balance       =        0.03861188

Luckily the unspent balances are small enough that I'm not tempted to snatch them (I told myself I wouldn't when I started, but even those 7 bitcoins back in January are tempting.) It's also good for everyone's security that most of the transactions are small.

Here's some stories I found on some of these addresses:

I threw a few not-so difficult pass phrases into the block chain a while back, only '1LdgTMX2MEqdfT3VcDpX4GyD1mqCP8LkYe' has lost coins.
I imagine I've found some of the other addresses TTBit made.

I recently played around with this myself and found that SHA-256("test") has been used: http://blockchain.info/address/1HKqKTMpBTZZ8H5zcqYEWYBaaWELrDEXeE

Mounting a more sophisticated attack could get interesting, but I'm afraid of what I'll find. Wink  Just remember to use strong passwords if you go the "brainwallet" way!

1SCiN5kqkAbxxwesKMsH9GvyWnWP5YK2W | donations
1513355095
Hero Member
*
Offline Offline

Posts: 1513355095

View Profile Personal Message (Offline)

Ignore
1513355095
Reply with quote  #2

1513355095
Report to moderator
Advertised sites are not endorsed by the Bitcoin Forum. They may be unsafe, untrustworthy, or illegal in your jurisdiction. Advertise here.
DeathAndTaxes
Donator
Legendary
*
Offline Offline

Activity: 1218


Gerald Davis


View Profile
August 01, 2012, 03:39:59 AM
 #2

Interesting.

Salt would be a good countermeasure against this type of search and so would a key derivitive function (as opposed to a simple SHA-256) to massively increase the computational requirements.
For example using PBKDF2 if someone birthday was 01/28/1977  they could perform 1,281,977 rounds of SHA-256.  The average GPU would be able to brute force maybe couple hundred passwords per second.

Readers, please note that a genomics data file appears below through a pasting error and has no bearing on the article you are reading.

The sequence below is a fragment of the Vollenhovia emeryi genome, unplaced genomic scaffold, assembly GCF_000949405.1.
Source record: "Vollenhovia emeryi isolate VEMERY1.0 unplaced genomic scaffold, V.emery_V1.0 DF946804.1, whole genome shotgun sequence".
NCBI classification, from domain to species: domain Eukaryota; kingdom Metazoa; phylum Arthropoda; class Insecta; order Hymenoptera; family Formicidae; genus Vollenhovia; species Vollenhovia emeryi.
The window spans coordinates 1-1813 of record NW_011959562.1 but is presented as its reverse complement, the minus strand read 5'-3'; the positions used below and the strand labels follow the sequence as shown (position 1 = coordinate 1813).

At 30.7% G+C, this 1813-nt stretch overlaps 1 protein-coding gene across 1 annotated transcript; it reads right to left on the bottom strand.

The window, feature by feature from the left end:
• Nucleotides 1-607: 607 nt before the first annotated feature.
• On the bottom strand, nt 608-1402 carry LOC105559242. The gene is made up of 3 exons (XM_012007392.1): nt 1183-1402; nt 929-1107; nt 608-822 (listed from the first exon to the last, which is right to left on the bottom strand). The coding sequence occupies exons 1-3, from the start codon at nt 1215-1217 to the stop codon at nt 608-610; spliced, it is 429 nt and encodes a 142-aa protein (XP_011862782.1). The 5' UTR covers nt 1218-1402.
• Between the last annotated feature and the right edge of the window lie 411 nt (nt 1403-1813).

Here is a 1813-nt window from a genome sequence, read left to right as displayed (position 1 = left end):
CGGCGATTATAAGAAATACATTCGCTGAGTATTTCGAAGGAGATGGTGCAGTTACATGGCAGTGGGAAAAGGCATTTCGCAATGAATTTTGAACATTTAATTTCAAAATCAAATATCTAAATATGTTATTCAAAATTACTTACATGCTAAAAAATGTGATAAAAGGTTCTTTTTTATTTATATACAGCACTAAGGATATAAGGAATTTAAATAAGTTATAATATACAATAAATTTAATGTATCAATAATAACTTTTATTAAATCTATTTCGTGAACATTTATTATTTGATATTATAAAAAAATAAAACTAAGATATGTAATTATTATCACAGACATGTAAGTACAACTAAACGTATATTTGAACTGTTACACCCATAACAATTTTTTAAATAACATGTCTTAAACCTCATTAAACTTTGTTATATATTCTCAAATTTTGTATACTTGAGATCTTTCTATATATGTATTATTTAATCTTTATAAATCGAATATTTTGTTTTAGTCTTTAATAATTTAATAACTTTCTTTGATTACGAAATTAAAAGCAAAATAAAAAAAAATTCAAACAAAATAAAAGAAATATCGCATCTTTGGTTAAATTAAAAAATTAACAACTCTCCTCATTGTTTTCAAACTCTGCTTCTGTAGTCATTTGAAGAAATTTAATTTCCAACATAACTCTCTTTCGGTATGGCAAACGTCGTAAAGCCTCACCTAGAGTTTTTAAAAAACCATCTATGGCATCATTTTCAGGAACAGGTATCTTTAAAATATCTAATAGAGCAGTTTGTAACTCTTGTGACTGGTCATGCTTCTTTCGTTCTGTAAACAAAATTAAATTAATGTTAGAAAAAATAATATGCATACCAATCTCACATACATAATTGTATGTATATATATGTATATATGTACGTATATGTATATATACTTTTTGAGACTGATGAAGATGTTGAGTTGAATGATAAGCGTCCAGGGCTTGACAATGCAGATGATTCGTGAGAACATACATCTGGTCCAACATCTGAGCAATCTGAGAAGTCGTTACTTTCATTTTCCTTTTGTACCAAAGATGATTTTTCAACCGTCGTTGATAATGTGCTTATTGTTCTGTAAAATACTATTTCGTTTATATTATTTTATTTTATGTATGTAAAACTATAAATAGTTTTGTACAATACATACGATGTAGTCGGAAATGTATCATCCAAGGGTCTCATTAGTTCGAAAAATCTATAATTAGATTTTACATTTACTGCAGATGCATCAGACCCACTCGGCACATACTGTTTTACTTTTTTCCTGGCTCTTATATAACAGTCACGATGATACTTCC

At say 100 keys per second a 14 million password brute force would take about 1.6 days.  Combined with a 64 bit salt would require couple billion years.

You do illustrate that without salt and/or key derivitive functions, SHA-256 is simply too fast for using in this fashion.  The same vulnerability exists for password tables hashed w/ single round of SHA-256/512.  If you spent a couple weeks you likely could exhaustively search all 8 digit passphrases.  A botnet could burn off cycles checking 9 digit passphrases over the course of months.
TTBit
Legendary
*
Offline Offline

Activity: 1136


View Profile
August 01, 2012, 03:58:40 AM
 #3

Cool!

Wish I kept better records. I think my 'salt' was an extra carriage return by mistake for my first few addresses.

good judgment comes from experience, and experience comes from bad judgment
adamstgBit
Legendary
*
Offline Offline

Activity: 1904


Trusted Bitcoiner


View Profile WWW
August 01, 2012, 04:15:54 AM
 #4

i dont get it.... did you get control over someones btc?

who is at risk for this attack?

scintill
Sr. Member
****
Offline Offline

Activity: 448


View Profile WWW
August 01, 2012, 05:08:32 AM
 #5

i dont get it.... did you get control over someones btc?

who is at risk for this attack?

I have generated the private keys for all of the 8 addresses listed, by taking the SHA256 hash of passwords from a password list.  I didn't really keep a log of what the private keys were since I didn't intend to spend the coins.  If I had, I could import those keys into a wallet and spend the 0.03861188 currently in these addresses, as well as any sent in the future.